No one wants to talk about head lice, but in reality, they're as common as a cold.
There are an estimated 12 million cases of head lice each year in the U.S., with the number of cases spiking as kids head back to school. Lubbock Independent School district is making efforts to educate parents so this common issue doesn't become a problem.
"We remind parents and the teachers in the classroom that we do not want to share combs and brushes at all. We do not want to share blankets at nap time whether it is at home or in the daycare," said LISD health services coordinator, Micki Oates.
In fact, Texas has the most cases of head lice in the country, with more than 100,000 prescriptions written each year.
Most cases occur in children between the ages of 3 and 11. Children are particularly vulnerable during this time of year when they're around large numbers of other children.
The first sign of a child having lice is itching. School nurses then search for the lice - tiny brown insects the size of a sesame seed. Nurses say lice can lay up to 150 eggs, called "nits," at one time.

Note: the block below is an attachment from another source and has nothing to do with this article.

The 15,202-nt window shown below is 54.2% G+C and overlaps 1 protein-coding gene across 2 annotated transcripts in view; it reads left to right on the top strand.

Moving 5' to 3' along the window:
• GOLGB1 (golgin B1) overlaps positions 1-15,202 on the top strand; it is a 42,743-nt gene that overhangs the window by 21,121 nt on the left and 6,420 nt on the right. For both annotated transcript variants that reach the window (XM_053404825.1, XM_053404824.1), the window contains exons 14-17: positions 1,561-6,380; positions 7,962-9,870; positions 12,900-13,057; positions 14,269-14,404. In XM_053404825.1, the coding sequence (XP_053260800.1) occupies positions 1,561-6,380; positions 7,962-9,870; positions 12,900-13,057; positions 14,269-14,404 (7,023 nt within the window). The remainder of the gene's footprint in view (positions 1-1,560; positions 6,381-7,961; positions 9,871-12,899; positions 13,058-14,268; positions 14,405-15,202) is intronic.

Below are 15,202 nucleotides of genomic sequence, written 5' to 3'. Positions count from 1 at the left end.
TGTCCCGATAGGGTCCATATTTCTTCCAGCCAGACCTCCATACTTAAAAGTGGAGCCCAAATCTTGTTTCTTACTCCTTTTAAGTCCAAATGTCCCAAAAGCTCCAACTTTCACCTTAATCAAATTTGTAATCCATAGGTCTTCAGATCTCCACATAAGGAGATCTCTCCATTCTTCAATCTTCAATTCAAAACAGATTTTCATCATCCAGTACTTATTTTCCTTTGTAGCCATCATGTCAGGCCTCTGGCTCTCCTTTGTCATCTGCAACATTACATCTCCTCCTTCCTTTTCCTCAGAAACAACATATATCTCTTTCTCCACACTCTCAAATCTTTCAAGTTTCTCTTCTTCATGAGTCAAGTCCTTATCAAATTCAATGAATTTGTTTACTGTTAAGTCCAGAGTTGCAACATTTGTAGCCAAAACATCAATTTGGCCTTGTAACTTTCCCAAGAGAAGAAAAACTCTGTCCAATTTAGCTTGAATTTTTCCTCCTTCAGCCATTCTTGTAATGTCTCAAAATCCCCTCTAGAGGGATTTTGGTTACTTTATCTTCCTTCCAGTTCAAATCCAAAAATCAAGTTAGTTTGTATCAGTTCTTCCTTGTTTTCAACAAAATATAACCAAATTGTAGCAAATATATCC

Lice spreads through head to head contact in school settings, at nap time or during sports. Lice can spread quickly, so LISD says it's vital to take care of the issue immediately once symptoms appear. So far they have seen no cases this year.
"I've been at the middle school for the last three years and really haven't seen it. It's more with your little ones. They want to love on you and be held," said Smylie Wilson Middle School nurse, Becky Geist.
The stigma is if you have lice you're dirty, however, it's the opposite. Usually lice are found in clean hair.
If a child is diagnosed, according to Texas law he or she needs to be sent home from school. Parents then use an FDA-approved treatment to kill the bugs. LISD even offers a voucher for parents who need financial help to purchase the treatment.
Parents will also need to throw away or wash any bedding or anything the child touches in hot water. Children can return to school after treatment, where nurses will examine them again.
"They can just tell their little one, oh there toys are going to go on a vacation and the child doesn't feel like they have a disease. It's not a big deal," said Geist.
VIDEO: How to check for and treat lice (Courtesy of 5min Life Videopedia)
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